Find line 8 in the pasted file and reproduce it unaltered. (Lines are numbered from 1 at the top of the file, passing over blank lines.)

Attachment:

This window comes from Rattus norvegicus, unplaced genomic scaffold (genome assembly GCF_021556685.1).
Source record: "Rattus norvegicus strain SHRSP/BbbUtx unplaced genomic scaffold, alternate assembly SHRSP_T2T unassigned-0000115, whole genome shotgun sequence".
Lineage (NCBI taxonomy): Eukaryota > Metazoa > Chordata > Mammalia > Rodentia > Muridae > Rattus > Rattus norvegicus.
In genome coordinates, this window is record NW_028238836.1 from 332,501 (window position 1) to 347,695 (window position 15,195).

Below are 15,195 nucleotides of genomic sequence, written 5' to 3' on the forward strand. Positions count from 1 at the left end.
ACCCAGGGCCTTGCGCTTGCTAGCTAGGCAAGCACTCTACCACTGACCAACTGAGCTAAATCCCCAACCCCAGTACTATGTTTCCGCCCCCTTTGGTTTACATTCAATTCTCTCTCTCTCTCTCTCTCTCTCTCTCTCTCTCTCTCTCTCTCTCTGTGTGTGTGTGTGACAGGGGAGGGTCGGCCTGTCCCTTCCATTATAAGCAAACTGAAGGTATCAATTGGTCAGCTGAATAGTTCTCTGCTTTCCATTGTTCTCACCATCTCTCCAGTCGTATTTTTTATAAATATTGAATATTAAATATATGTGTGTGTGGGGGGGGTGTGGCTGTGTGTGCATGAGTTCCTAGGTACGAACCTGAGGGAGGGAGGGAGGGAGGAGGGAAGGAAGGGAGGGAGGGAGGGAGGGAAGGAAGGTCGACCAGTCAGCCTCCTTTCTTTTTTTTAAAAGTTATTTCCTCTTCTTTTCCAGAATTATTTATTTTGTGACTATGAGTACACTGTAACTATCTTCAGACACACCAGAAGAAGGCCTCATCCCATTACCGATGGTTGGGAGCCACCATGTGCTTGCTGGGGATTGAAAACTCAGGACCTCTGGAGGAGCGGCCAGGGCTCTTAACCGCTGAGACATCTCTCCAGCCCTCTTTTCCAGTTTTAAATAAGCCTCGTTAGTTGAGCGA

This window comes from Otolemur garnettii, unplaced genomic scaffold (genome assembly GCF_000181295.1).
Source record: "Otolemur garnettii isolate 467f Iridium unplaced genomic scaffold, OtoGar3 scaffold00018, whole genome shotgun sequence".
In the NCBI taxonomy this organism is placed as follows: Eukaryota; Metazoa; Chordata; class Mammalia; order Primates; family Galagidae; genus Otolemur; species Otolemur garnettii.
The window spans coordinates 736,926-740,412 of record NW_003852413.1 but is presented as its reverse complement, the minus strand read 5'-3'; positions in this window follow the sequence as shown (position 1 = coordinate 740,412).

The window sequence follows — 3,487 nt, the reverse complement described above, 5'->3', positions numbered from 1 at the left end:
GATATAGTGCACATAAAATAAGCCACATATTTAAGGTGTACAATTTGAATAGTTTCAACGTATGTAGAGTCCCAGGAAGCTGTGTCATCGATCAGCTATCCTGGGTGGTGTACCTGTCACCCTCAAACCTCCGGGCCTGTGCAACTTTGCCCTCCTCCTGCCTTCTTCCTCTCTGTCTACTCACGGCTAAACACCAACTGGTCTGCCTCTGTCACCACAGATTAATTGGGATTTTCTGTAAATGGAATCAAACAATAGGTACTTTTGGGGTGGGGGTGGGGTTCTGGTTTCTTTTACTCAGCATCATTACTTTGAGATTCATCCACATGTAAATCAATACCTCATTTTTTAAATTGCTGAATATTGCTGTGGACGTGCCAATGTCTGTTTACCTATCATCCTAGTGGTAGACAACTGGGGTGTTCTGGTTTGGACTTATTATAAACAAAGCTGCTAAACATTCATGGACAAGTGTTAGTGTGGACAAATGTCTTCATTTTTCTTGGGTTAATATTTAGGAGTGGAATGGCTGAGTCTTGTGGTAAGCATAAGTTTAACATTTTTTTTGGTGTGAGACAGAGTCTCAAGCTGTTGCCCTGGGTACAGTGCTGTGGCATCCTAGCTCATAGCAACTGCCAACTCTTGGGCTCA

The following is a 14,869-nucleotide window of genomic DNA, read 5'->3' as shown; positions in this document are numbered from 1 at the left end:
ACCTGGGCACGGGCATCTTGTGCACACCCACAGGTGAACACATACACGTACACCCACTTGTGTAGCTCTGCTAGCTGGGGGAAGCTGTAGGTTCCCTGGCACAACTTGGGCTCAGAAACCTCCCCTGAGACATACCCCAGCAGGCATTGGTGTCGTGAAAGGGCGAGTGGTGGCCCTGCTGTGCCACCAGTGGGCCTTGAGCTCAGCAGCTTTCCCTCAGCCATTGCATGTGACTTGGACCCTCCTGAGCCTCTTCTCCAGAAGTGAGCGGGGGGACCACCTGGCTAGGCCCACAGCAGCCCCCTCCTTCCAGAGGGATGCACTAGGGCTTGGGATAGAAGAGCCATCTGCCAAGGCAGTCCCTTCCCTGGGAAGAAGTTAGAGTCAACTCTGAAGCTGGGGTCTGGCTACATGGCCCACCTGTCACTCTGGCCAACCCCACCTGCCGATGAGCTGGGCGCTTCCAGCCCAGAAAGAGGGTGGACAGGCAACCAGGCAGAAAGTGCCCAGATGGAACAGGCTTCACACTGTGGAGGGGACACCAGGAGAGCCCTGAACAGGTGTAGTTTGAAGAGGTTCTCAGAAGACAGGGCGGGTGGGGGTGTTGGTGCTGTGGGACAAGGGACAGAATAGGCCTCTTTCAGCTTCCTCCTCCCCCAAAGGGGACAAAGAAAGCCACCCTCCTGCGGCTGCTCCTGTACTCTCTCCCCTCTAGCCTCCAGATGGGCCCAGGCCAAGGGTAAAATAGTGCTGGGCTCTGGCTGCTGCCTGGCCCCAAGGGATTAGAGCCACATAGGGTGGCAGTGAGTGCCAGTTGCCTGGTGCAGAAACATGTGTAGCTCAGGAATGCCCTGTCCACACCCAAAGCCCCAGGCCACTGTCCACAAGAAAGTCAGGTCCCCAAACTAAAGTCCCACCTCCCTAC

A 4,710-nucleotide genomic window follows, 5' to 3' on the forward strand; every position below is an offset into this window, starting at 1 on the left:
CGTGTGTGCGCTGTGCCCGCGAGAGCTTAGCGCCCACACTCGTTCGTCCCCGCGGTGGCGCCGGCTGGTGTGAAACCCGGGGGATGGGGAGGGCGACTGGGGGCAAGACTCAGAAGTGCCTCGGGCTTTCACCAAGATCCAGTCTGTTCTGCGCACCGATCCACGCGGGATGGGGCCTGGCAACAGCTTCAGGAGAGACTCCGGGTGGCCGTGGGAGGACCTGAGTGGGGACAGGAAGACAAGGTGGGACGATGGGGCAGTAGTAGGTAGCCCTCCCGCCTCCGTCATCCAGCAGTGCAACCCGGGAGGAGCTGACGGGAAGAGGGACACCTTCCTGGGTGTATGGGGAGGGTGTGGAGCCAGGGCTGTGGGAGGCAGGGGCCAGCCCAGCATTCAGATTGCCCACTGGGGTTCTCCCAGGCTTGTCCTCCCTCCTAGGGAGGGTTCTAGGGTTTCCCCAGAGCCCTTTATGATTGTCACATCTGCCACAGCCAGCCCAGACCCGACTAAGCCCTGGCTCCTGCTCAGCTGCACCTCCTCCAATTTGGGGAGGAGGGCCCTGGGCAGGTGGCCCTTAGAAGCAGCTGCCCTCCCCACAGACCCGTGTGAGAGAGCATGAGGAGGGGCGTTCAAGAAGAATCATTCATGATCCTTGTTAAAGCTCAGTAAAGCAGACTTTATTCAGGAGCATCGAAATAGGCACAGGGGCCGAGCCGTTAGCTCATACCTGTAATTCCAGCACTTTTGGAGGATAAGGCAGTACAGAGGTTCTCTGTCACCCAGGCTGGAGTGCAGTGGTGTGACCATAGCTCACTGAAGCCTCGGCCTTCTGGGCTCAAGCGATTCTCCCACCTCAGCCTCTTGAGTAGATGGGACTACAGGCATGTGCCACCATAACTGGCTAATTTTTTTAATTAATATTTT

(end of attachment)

Source record: "Otolemur garnettii isolate 467f Iridium unplaced genomic scaffold, OtoGar3 scaffold00018, whole genome shotgun sequence".